Is modern environmentalism science or faith?
Aug 5, 2013, Vol. 18, No. 44 • By STEVEN F. HAYWARD
Bruckner sees the religious fervor for the eco-apocalypse and human guilt as an “infantile disease” discrediting sensible environmental thought. He notes the incommensurability of the diagnosis and the usual prescriptions (recycling, low-watt lights, “sustainability,” etc.), which might be considered the eco-theological equivalent of Dietrich Bonhoeffer’s “cheap grace,” and which Bruckner calls “post-technological animism.”
“Let’s be clear,” he writes. “A cosmic calamity is not going to be averted by eating vegetables and sorting our rubbish.” The very triviality of the paltry practical exhortations undoubtedly deepens the furious gloom and misanthropy of environmentalists—making them all the more dangerous to their fellow humans. And Bruckner understands that, as with Marxism and other redemptive schemes of the radical left, today’s environmentalism unbound would necessarily involve the “lethal impulses” of retributive tyranny. “[W]e can almost hear the heavy door of a dungeon closing behind us,” says Bruckner of the environmentalists he vividly describes as “our Robespierres of the candle.”
Bruckner captures perfectly a historical parallel that few people have recognized. Environmentalism, he argues, may be nearly impossible to reform for the same reason that liberal critics of Stalin and the Soviet Union made little headway with Marxists in the 1930s: Any deviation from the party line consigned you to the ash heap of rightist reactionaries, even if you were just as committed to egalitarian ends. Today, to deviate from the environmental party line is to be equated with Holocaust denial and other, lesser forms of moral turpitude. “There is something nauseating about these [eco] statements,” Bruckner writes, “that recall the worst newspaper adverts or the Stalinist slogans mocked by George Orwell.”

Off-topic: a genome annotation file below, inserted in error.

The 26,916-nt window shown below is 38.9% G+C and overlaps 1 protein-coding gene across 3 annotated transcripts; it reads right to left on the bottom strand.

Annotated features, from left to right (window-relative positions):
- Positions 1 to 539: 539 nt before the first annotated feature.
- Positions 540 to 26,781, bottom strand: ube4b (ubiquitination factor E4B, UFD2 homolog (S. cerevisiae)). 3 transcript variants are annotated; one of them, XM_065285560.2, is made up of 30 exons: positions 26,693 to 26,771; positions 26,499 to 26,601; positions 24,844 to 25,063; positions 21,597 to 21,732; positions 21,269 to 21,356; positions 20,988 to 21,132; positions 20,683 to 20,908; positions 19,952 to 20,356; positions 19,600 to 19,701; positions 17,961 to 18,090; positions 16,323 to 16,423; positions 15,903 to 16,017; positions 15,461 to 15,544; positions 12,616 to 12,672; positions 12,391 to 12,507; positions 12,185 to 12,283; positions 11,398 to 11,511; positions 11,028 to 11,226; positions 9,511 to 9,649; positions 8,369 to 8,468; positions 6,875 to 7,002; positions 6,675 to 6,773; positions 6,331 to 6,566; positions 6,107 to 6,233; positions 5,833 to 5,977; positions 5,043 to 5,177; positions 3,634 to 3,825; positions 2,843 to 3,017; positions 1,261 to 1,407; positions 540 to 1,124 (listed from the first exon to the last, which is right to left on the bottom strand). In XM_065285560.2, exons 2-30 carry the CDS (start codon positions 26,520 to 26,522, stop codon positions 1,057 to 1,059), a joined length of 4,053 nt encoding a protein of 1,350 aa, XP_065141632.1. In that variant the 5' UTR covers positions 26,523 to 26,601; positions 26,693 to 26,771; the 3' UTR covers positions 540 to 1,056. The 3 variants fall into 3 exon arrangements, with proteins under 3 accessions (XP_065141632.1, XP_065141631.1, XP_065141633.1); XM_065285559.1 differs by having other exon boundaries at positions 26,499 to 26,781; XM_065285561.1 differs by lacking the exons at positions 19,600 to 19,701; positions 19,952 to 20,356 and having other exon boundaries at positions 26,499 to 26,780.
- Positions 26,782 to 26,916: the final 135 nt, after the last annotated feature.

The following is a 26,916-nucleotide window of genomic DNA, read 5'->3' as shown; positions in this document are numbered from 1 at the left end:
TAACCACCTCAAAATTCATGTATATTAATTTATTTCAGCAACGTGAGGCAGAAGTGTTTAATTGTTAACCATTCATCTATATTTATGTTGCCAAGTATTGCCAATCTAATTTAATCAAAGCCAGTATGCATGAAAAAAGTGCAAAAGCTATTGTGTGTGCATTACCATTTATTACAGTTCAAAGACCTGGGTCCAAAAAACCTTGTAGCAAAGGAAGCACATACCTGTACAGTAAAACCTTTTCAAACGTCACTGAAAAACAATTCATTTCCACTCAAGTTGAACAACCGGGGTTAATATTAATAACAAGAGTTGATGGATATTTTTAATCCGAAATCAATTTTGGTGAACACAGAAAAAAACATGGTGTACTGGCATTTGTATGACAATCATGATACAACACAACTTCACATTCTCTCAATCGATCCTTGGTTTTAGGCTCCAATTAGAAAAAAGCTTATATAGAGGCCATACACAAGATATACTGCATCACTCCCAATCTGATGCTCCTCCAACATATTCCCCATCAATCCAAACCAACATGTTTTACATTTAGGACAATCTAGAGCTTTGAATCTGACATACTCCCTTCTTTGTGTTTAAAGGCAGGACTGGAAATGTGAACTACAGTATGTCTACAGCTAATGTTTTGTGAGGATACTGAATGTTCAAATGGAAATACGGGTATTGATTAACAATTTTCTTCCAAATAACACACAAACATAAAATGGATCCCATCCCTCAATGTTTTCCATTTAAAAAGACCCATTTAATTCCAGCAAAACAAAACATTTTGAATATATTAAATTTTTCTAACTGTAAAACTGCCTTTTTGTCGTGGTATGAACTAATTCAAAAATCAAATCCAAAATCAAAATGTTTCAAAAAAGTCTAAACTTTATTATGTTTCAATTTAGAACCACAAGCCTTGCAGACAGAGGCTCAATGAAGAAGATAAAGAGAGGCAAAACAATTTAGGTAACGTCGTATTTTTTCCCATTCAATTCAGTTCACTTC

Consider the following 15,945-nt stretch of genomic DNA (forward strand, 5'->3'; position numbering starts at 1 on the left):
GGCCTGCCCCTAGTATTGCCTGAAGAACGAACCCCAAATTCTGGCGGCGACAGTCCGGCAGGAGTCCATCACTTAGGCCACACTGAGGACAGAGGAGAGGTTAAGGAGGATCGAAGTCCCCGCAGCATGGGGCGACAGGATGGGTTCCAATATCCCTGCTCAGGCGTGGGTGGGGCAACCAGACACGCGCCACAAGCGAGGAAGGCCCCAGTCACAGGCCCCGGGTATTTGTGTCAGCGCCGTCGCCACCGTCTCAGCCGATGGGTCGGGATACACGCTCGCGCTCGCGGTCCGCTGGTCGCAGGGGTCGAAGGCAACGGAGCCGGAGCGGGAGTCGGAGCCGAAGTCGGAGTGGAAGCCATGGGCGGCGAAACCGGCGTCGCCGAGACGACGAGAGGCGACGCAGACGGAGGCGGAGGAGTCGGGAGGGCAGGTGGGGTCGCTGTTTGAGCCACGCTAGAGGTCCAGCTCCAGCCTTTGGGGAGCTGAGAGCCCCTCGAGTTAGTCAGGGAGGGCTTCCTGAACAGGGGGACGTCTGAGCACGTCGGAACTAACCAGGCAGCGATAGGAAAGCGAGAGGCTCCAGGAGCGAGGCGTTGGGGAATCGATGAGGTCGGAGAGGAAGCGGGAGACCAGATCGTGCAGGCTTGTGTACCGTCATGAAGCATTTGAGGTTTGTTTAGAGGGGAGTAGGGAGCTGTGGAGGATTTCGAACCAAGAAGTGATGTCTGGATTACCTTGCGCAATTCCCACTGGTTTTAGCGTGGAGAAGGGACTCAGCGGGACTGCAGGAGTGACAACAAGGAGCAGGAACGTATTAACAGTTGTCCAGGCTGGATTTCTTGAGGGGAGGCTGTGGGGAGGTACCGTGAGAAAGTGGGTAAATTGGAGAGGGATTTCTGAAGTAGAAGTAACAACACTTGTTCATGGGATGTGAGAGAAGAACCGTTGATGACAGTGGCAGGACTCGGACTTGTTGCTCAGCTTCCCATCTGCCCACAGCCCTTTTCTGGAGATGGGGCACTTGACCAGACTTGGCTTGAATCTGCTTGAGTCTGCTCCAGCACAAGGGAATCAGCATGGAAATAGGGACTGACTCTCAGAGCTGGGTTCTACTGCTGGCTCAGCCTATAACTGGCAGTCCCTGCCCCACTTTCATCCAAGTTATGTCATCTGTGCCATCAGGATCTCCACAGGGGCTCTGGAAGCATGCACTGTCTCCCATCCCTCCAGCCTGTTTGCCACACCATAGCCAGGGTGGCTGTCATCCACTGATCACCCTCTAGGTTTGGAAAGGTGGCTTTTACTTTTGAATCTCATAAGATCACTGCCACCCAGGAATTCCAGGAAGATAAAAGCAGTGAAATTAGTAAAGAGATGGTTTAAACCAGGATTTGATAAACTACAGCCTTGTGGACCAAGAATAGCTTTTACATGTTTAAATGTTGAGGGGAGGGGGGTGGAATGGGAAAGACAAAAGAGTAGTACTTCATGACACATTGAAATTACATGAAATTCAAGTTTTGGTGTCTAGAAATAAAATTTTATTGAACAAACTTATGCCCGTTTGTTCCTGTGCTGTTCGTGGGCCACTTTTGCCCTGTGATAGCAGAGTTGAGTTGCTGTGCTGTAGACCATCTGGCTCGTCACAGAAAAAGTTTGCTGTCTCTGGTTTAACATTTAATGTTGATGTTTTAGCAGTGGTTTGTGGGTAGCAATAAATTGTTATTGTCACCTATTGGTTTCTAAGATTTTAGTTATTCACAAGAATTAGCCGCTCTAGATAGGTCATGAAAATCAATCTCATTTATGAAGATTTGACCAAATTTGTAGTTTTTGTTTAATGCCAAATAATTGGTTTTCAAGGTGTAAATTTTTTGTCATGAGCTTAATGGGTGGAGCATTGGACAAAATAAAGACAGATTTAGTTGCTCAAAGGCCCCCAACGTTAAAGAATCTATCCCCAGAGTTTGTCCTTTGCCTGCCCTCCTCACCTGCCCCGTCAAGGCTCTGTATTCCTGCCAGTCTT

The Popular Front mentality of environmentalism helps explain its resilience in the face of the serial failures of its apocalyptic narratives, from the population bomb predicted 40 years ago to global warming today. Although Bruckner doesn’t hold out much hope for a reformation, he thinks ecologism can be compared to the workers’ movement at the end of the 19th century, with competing libertarian, democratic, and totalitarian tendencies: “[I]f the extremists drown out the moderates, the new sobriety will have the bitter taste of concentration camps and prisons.”
Can we learn from our mistakes? Bruckner doesn’t offer much in the way of hope, and the implausibility of any Kronstadt-like moments for environmentalism makes its collapse or erosion as a popular doctrine unlikely to occur for a very long time. While Bruckner doesn’t call for a supple and vigorous anti-environmental movement analogous to liberal anti-Communism, this is the clear implication of his analysis. The best he can offer is: “The friends of the Earth have for too long been the enemies of humanity; it is time for an ecology of admiration to replace an ecology of accusation.”
Steven F. Hayward is the Thomas Smith fellow at the Ashbrook Center and the author, most recently, of the Almanac of Environmental Trends.